How to Use Earnings Season to Trounce the Market
By Chad Shoop.
Every three months, thousands of public companies go through the quarterly ritual of “reporting their numbers.” It’s a kimono-opening exercise in which CEOs and CFOs and others in corporate management release the company’s latest financial results to Wall Street. In these moments, it’s an opportunity for a company to share their performance.
Investors have long tried to benefit from this key event by placing bets ahead of an earnings report. And this will give you an occasional home run, the amount of risk and gambling involved makes it nearly impossible to profit in the long run.
That’s because even though there are only three possibilities during an earnings report – either a company will meet, miss, or beat Wall Street’s earnings expectations – the market’s reaction to the report is a whole other beast.
It will dive, it will surge or investors will yawn at the latest quarterly figures regardless of whether or not the report meets, misses or beats expectations. And it’s this “earnings drift” that makes earnings season, as it’s known on the Street, particularly interesting.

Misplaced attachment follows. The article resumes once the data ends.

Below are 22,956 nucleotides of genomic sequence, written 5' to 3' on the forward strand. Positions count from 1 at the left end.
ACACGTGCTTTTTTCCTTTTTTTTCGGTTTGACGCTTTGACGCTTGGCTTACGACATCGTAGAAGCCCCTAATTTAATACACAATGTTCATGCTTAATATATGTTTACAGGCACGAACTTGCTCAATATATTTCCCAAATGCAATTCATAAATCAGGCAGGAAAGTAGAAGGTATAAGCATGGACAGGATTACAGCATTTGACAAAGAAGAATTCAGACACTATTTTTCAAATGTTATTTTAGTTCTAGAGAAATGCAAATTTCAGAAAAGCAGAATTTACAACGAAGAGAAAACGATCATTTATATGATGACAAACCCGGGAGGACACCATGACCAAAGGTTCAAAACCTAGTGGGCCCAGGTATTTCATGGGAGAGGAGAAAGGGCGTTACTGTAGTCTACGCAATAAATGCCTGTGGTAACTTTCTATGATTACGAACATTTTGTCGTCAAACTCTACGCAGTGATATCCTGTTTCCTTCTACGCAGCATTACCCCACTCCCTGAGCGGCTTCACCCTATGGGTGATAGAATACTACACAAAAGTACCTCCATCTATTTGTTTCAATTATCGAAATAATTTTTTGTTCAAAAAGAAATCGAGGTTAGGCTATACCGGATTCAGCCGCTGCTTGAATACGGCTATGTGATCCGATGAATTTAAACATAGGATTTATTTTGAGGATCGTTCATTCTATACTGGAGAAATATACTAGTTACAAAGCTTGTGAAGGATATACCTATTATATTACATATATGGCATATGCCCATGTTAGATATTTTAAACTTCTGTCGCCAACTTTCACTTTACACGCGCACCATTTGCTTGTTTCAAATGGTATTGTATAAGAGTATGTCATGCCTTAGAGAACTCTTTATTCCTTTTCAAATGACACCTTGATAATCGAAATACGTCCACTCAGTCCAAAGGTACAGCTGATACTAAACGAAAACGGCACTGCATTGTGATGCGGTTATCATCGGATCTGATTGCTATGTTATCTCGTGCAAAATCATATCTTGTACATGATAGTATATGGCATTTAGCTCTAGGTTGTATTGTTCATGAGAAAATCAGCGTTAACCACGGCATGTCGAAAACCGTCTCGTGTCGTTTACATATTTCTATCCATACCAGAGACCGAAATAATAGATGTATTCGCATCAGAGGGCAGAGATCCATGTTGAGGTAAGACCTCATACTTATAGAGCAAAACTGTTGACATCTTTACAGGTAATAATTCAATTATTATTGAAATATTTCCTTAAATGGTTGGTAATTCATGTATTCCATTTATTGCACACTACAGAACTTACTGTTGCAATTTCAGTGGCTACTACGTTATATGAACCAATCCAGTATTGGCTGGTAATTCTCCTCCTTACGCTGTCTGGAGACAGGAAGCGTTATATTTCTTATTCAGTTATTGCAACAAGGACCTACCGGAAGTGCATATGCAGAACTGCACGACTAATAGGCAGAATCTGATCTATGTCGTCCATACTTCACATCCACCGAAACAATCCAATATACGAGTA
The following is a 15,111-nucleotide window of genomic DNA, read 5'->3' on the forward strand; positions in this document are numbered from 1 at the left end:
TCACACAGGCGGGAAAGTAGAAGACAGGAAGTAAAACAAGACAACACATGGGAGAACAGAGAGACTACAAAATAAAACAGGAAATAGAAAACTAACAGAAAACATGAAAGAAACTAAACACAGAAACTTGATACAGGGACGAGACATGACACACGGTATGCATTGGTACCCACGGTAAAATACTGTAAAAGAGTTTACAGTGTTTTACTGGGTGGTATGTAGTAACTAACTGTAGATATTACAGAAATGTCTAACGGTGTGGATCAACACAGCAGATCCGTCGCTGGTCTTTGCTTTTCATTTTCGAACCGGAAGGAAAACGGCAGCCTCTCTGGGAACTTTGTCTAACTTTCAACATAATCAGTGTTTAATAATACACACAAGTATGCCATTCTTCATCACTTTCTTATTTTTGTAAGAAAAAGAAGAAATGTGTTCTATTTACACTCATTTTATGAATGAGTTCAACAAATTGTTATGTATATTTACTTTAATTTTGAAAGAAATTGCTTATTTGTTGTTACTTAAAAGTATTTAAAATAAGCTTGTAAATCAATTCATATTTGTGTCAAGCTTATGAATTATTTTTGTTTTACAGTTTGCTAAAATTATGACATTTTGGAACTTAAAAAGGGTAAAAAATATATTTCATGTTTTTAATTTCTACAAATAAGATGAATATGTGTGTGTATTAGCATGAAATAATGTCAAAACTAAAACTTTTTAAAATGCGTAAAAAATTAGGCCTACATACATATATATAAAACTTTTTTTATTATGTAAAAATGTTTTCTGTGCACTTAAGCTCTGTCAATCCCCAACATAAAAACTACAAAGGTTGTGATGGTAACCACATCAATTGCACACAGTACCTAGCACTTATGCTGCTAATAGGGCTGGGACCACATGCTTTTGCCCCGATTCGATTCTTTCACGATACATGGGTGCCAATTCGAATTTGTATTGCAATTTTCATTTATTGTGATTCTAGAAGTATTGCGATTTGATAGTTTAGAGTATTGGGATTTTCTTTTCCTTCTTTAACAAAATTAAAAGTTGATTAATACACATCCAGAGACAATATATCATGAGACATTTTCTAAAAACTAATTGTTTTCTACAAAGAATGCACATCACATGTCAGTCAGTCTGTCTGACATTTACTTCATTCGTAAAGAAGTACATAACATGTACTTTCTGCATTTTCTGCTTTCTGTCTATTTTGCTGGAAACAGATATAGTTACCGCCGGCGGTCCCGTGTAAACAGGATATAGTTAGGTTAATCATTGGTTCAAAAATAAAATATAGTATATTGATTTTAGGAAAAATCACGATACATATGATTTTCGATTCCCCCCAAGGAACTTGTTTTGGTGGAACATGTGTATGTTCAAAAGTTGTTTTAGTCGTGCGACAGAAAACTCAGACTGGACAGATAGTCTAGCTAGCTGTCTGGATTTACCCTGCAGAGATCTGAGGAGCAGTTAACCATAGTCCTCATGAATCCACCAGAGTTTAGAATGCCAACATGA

Especially if you know how to play it. Because this “drift” is actually far more predictable and easier to profit from than front-running an earnings report.
You see, academics who study the market at ivory-tower universities have long known that the initial reaction to a favorable or miserable earnings report can result in a “drift” – a situation in which the shares move in a particular direction over a certain amount of time because of the impact of the earnings report. Even more, they know that the initial reaction actually helps determine what type of earnings drift we’ll see.
In fact, this trading pattern has existed for decades. However, it has yet to be exploited by mainstream investors due to the immense data mining needed to uncover these drifts.
But now, I have done all the legwork for you, and it’s a trading pattern you can easily exploit for profits in my advisory service Earnings Drift.
Investing has consumed my life since college. While double majoring in finance and economics at the University of North Carolina at Greensboro, I founded the university’s economics club, joined the finance club and participated in the Chartered Financial Analyst research competition to represent our school.